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A new study supports a link between inflammation and depression and adds to the literature by associating inflammation with specific symptoms of depression, including sleep troubles and lack of energy and appetite.

Individuals with depression are known to have elevated levels of inflammatory markers, such as C-reactive protein (CRP), and it has recently been suggested that this association may be symptom specific, Markus Jokela, PhD, from the University of Helsinki, Finland, and colleagues note in a research letter published online November 18 in JAMA Psychiatry.

“Higher levels of inflammation are particularly likely to underlie depression symptoms that characterize sickness behavior, including fatigue, reduced appetite, withdrawal, and inhibited motivation. From an evolutionary perspective, such symptoms have the beneficial effect of preserving energy resources for use in fighting infection and promoting healing processes,” they say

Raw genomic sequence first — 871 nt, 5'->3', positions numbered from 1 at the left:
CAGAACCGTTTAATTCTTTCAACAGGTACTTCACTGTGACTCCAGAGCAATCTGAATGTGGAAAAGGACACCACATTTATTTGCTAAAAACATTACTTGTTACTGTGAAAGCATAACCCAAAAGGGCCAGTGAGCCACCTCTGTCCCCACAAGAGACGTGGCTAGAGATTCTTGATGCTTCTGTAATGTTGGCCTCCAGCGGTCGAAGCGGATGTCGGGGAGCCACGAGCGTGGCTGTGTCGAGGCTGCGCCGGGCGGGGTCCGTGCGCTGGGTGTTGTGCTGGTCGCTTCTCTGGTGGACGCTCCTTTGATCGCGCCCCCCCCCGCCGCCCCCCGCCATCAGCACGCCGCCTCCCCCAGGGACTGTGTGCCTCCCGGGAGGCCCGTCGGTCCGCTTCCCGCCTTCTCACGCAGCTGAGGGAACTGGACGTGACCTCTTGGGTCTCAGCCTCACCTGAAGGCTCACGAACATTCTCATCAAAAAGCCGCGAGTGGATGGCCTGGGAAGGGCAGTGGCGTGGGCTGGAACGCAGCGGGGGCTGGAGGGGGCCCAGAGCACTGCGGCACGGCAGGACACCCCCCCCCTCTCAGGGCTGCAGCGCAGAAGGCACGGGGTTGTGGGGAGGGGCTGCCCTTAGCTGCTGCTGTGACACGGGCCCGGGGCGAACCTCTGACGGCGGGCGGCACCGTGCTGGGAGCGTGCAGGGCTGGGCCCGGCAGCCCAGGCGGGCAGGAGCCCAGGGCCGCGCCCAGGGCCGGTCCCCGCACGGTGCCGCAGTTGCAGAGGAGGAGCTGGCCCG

Dr Jokela and colleagues tested the hypothesis that the association between CRP and depression is symptom-specific using data on roughly 15,000 men and women who participated in three US National Health and Nutrition Surveys. The mean age of the participants was 47.5 years, and the median CRP level was 2 mg/L (interquartile range, 0.8 - 4.7 mg/L).

“Inflammation was associated with a range of depression symptoms, particularly with tiredness, lack of energy, sleep problems, and changes in appetite,” the investigators report. These symptoms characterize sickness behaviors seen in people who are physically ill.